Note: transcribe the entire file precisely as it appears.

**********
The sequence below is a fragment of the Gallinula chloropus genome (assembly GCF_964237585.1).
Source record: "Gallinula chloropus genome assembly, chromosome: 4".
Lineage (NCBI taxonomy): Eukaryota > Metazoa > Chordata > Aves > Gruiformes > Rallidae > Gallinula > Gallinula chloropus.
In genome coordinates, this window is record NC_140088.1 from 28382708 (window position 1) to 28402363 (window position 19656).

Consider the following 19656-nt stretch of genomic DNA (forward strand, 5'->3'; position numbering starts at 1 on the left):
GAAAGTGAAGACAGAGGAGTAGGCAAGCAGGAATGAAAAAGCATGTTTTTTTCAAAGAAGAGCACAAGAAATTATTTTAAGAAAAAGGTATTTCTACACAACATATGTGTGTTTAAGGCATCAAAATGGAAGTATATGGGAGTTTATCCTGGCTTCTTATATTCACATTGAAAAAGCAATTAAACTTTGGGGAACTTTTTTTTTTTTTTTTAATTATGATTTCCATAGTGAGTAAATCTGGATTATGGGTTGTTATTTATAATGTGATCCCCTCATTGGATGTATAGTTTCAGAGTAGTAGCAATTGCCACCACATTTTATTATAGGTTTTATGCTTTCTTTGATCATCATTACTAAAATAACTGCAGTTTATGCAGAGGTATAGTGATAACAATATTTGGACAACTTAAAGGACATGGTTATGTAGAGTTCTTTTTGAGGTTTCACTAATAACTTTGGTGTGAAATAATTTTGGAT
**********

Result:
The sequence below is a fragment of the Gallinula chloropus genome (assembly GCF_964237585.1).
Source record: "Gallinula chloropus genome assembly, chromosome: 4".
Lineage (NCBI taxonomy): Eukaryota > Metazoa > Chordata > Aves > Gruiformes > Rallidae > Gallinula > Gallinula chloropus.
In genome coordinates, this window is record NC_140088.1 from 28382708 (window position 1) to 28402363 (window position 19656).

Consider the following 19656-nt stretch of genomic DNA (forward strand, 5'->3'; position numbering starts at 1 on the left):
GAAAGTGAAGACAGAGGAGTAGGCAAGCAGGAATGAAAAAGCATGTTTTTTTCAAAGAAGAGCACAAGAAATTATTTTAAGAAAAAGGTATTTCTACACAACATATGTGTGTTTAAGGCATCAAAATGGAAGTATATGGGAGTTTATCCTGGCTTCTTATATTCACATTGAAAAAGCAATTAAACTTTGGGGAACTTTTTTTTTTTTTTTTAATTATGATTTCCATAGTGAGTAAATCTGGATTATGGGTTGTTATTTATAATGTGATCCCCTCATTGGATGTATAGTTTCAGAGTAGTAGCAATTGCCACCACATTTTATTATAGGTTTTATGCTTTCTTTGATCATCATTACTAAAATAACTGCAGTTTATGCAGAGGTATAGTGATAACAATATTTGGACAACTTAAAGGACATGGTTATGTAGAGTTCTTTTTGAGGTTTCACTAATAACTTTGGTGTGAAATAATTTTGGAT